•Total import, export air cargo remains weak

By Prince Okafor

There are indications that outbound air cargo has stagnated over the past one year despite clamour for export-driven economic growth.

Findings by Vanguard Aviation World from the National Bureau of Statistics, NBS, show that outbound air cargo in the second quarter ended June 30, 2022, (Q2’22)  recorded a decline of two per cent or N680 million to N30.1 billion in Q2’22 from N30.78 billion in the first quarter of 2022, Q1’22.

The Q2’22 also indicates a 5.0 per cent or N1.6 billion decline from the N31.7 billion recorded in the corresponding period of 2021, Q2’21.

A breakdown of the air cargo figure shows that inbound cargo also declined during the period to N256 billion, 23 per cent lower than N326 billion recorded in Q1’22.

The inbound figure represents a significant 10 per cent decline on a Year-on-Year, YoY, against N358.7 billion recorded in Q2’21.

Overall, the statistics indicate that most airplanes bringing in air cargo into the country leaves the country with little or no cargo, also meaning excessive imports and minimal exports.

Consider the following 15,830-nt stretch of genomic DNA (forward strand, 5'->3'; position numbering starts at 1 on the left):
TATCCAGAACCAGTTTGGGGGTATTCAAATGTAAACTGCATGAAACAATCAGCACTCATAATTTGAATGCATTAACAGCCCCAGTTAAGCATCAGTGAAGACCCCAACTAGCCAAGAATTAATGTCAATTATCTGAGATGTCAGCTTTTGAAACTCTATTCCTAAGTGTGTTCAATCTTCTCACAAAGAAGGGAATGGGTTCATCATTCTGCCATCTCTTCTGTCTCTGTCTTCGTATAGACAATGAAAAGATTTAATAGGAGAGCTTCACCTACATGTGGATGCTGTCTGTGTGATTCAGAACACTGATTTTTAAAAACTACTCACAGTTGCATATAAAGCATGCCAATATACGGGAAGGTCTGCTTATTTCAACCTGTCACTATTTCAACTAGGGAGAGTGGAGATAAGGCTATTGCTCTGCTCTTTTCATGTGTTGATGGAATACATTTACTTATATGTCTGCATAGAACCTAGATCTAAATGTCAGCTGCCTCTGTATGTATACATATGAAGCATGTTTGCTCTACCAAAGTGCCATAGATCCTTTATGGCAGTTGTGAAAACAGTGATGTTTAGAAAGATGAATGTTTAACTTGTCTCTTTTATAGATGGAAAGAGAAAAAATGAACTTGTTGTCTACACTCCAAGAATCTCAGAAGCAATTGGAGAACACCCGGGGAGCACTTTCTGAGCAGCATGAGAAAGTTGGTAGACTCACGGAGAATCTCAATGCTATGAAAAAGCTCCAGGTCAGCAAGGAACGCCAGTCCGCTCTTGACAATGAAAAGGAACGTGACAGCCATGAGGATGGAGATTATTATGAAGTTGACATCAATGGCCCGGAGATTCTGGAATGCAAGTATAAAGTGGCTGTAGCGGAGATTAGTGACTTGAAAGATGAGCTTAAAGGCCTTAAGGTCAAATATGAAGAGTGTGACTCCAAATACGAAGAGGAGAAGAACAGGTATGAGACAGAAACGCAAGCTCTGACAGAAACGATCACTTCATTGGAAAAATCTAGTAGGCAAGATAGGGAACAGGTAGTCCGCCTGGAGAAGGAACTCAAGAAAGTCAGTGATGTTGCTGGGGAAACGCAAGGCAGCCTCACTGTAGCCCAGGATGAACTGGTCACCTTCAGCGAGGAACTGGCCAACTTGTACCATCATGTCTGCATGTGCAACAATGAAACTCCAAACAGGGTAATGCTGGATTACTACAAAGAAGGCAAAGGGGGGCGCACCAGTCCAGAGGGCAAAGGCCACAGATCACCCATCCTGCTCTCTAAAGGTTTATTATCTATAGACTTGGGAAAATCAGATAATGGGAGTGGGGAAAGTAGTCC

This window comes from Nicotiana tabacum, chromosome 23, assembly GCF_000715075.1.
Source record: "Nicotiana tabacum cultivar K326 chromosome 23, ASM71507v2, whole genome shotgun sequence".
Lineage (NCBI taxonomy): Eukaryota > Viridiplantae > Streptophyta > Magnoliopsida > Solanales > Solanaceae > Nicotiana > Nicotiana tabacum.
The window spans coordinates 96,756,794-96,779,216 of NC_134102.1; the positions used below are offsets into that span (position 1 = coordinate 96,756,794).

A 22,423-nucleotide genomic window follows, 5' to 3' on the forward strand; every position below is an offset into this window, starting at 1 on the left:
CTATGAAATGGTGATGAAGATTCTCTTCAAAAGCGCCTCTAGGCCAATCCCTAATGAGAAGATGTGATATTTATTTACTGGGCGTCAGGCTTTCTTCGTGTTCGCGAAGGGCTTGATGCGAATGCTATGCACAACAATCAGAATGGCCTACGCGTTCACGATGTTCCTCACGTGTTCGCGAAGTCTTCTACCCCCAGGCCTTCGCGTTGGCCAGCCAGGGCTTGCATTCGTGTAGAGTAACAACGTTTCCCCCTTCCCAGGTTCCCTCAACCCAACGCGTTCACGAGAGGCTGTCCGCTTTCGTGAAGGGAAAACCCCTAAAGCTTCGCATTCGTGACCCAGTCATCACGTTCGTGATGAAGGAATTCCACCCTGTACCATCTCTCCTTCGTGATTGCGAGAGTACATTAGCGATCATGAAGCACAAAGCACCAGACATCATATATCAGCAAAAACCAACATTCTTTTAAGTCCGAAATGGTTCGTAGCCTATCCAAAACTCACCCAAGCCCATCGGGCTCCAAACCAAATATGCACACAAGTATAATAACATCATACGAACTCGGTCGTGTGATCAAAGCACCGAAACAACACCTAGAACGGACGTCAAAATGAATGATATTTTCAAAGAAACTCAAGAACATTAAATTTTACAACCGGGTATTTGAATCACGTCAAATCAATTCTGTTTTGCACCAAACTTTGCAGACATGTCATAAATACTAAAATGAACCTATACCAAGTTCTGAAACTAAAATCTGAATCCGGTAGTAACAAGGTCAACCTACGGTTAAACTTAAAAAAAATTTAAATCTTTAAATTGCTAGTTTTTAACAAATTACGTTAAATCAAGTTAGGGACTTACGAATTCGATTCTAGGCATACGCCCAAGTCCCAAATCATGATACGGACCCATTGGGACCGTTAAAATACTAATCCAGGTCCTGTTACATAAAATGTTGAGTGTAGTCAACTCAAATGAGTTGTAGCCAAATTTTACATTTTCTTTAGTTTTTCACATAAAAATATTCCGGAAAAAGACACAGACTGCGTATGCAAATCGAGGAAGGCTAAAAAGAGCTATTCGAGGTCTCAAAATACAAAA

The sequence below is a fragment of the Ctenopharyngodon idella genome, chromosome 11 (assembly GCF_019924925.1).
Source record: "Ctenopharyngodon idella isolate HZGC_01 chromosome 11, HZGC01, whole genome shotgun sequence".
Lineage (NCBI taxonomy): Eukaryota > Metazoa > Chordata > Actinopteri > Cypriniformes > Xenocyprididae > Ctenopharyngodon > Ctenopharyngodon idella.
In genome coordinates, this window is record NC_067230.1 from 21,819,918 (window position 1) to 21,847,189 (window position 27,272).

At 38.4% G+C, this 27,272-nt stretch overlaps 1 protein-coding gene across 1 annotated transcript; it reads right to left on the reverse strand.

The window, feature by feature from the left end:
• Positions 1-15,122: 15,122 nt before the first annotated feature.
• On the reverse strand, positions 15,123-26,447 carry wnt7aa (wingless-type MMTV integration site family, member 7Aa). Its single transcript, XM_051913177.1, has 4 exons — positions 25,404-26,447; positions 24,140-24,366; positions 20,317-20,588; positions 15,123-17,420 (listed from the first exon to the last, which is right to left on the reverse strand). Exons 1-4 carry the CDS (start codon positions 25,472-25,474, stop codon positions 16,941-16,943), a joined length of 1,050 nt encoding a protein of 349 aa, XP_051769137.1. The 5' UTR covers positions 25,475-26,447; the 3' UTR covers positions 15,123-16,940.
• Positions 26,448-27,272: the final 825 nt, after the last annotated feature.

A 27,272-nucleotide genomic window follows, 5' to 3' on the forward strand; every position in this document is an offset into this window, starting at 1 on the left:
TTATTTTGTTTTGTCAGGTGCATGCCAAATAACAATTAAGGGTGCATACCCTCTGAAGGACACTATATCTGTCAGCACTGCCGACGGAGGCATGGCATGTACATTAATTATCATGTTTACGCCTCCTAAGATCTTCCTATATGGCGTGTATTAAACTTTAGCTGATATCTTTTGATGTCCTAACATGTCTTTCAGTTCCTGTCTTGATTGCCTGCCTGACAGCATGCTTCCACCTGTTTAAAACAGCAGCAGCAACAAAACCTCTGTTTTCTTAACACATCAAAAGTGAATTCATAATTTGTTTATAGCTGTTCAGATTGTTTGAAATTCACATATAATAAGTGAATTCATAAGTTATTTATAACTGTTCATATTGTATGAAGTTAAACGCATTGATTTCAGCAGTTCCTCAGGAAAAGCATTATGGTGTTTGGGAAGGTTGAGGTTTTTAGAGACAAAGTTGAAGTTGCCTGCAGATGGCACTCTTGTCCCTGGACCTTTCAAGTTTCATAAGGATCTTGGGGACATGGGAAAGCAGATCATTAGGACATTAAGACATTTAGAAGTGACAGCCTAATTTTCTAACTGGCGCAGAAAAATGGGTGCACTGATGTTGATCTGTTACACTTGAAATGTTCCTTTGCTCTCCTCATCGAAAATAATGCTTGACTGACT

Meanwhile, a further breakdown of the development showed that air transportation recorded 0.41 per cent share of domestic export, and 4.9 per cent share of total import.

In terms of exports transaction, the report noted that, Murtala Muhammed International Airport, MMIA, came fourth among the top five major ports of operations with goods valued at N28 million. The bulk of export transactions were carried through Apapa Port with goods valued at N7 billion or 93.16 per cent of total exports.

Also, during the period under review, MMIA, along with Nnamdi Azikiwe International Airport, Abuja were among the top 10 posts/ports of operation of trade for export, while Muhammed Murtala Cargo and Kano airport emerged amongst the top 10 for import.

Stakeholder reacts

Meanwhile, the Chairman, Lagos Chamber of Commerce and Industry, LCCI, Export Group, Mrs. Bosun Solarin, while commenting on the problems of limited export production, stated that Nigerians are more interested in importation of goods rather than promoting export, and the more government tries to make policies against this, the more our people devise ways to circumvent it. 

She said: “We must as a people develop the willingness to help this country out of its predicaments. We must deliberately embrace exportation through deliberate support to/for players in the sector.

“The Central Bank of Nigeria, CBN, has come up with various policies, but businesses/exporters are saying, they cannot be sourcing Foreign Exchange, FX, even for payment of export charges, at very high rates and the CBN will be asking for the same FX at a very low rate; that the N65 incentive which when added together, is less than N500, this needs to be critically looked into, otherwise the RT200FX may just be a cliché. 

“International transportation continues to be a crucial enabler to World Trade and its attendant consequences on the economic growth of nations, the cost of moving goods vary greatly between nations, routes and directions, especially air transportation.